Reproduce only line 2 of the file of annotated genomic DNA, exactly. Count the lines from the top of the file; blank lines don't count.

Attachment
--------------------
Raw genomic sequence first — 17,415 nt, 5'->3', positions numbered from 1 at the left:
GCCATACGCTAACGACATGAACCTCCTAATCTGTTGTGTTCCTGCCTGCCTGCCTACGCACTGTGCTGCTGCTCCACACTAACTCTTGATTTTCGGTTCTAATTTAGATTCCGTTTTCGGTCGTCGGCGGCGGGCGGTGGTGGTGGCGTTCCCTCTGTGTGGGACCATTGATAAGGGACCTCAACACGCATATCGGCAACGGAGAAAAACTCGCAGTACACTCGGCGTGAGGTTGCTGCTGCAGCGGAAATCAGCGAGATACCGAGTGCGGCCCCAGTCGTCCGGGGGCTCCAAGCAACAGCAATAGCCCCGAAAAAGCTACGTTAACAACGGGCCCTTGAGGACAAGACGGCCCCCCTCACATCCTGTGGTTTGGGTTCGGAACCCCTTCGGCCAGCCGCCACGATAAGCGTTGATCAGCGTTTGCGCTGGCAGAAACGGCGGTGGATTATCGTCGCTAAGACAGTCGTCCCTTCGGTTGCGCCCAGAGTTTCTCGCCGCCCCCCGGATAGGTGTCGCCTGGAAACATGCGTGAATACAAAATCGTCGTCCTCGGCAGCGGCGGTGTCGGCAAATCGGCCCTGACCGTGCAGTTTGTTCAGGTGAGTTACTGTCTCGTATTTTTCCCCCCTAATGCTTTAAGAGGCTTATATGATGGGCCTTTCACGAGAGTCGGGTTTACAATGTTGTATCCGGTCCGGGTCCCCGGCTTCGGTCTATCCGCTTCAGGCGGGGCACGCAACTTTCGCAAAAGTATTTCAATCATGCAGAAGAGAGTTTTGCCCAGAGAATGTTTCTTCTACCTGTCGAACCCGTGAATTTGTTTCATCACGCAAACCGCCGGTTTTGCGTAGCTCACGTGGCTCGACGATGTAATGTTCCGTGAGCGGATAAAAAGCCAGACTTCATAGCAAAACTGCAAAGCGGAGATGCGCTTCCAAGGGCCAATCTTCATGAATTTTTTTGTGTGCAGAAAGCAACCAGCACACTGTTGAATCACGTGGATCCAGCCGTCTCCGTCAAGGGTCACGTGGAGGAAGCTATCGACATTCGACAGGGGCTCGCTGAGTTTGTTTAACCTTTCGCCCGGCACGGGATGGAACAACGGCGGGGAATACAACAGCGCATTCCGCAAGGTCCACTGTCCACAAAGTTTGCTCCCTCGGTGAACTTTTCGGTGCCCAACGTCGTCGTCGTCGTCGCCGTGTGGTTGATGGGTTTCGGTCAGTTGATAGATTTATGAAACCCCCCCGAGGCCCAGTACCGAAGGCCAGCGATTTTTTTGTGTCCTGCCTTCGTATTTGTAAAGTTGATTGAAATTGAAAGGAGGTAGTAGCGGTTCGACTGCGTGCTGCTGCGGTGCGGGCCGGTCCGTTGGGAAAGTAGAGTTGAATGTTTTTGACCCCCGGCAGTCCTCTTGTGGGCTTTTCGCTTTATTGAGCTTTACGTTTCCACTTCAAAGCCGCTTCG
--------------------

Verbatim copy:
GCCATACGCTAACGACATGAACCTCCTAATCTGTTGTGTTCCTGCCTGCCTGCCTACGCACTGTGCTGCTGCTCCACACTAACTCTTGATTTTCGGTTCTAATTTAGATTCCGTTTTCGGTCGTCGGCGGCGGGCGGTGGTGGTGGCGTTCCCTCTGTGTGGGACCATTGATAAGGGACCTCAACACGCATATCGGCAACGGAGAAAAACTCGCAGTACACTCGGCGTGAGGTTGCTGCTGCAGCGGAAATCAGCGAGATACCGAGTGCGGCCCCAGTCGTCCGGGGGCTCCAAGCAACAGCAATAGCCCCGAAAAAGCTACGTTAACAACGGGCCCTTGAGGACAAGACGGCCCCCCTCACATCCTGTGGTTTGGGTTCGGAACCCCTTCGGCCAGCCGCCACGATAAGCGTTGATCAGCGTTTGCGCTGGCAGAAACGGCGGTGGATTATCGTCGCTAAGACAGTCGTCCCTTCGGTTGCGCCCAGAGTTTCTCGCCGCCCCCCGGATAGGTGTCGCCTGGAAACATGCGTGAATACAAAATCGTCGTCCTCGGCAGCGGCGGTGTCGGCAAATCGGCCCTGACCGTGCAGTTTGTTCAGGTGAGTTACTGTCTCGTATTTTTCCCCCCTAATGCTTTAAGAGGCTTATATGATGGGCCTTTCACGAGAGTCGGGTTTACAATGTTGTATCCGGTCCGGGTCCCCGGCTTCGGTCTATCCGCTTCAGGCGGGGCACGCAACTTTCGCAAAAGTATTTCAATCATGCAGAAGAGAGTTTTGCCCAGAGAATGTTTCTTCTACCTGTCGAACCCGTGAATTTGTTTCATCACGCAAACCGCCGGTTTTGCGTAGCTCACGTGGCTCGACGATGTAATGTTCCGTGAGCGGATAAAAAGCCAGACTTCATAGCAAAACTGCAAAGCGGAGATGCGCTTCCAAGGGCCAATCTTCATGAATTTTTTTGTGTGCAGAAAGCAACCAGCACACTGTTGAATCACGTGGATCCAGCCGTCTCCGTCAAGGGTCACGTGGAGGAAGCTATCGACATTCGACAGGGGCTCGCTGAGTTTGTTTAACCTTTCGCCCGGCACGGGATGGAACAACGGCGGGGAATACAACAGCGCATTCCGCAAGGTCCACTGTCCACAAAGTTTGCTCCCTCGGTGAACTTTTCGGTGCCCAACGTCGTCGTCGTCGTCGCCGTGTGGTTGATGGGTTTCGGTCAGTTGATAGATTTATGAAACCCCCCCGAGGCCCAGTACCGAAGGCCAGCGATTTTTTTGTGTCCTGCCTTCGTATTTGTAAAGTTGATTGAAATTGAAAGGAGGTAGTAGCGGTTCGACTGCGTGCTGCTGCGGTGCGGGCCGGTCCGTTGGGAAAGTAGAGTTGAATGTTTTTGACCCCCGGCAGTCCTCTTGTGGGCTTTTCGCTTTATTGAGCTTTACGTTTCCACTTCAAAGCCGCTTCG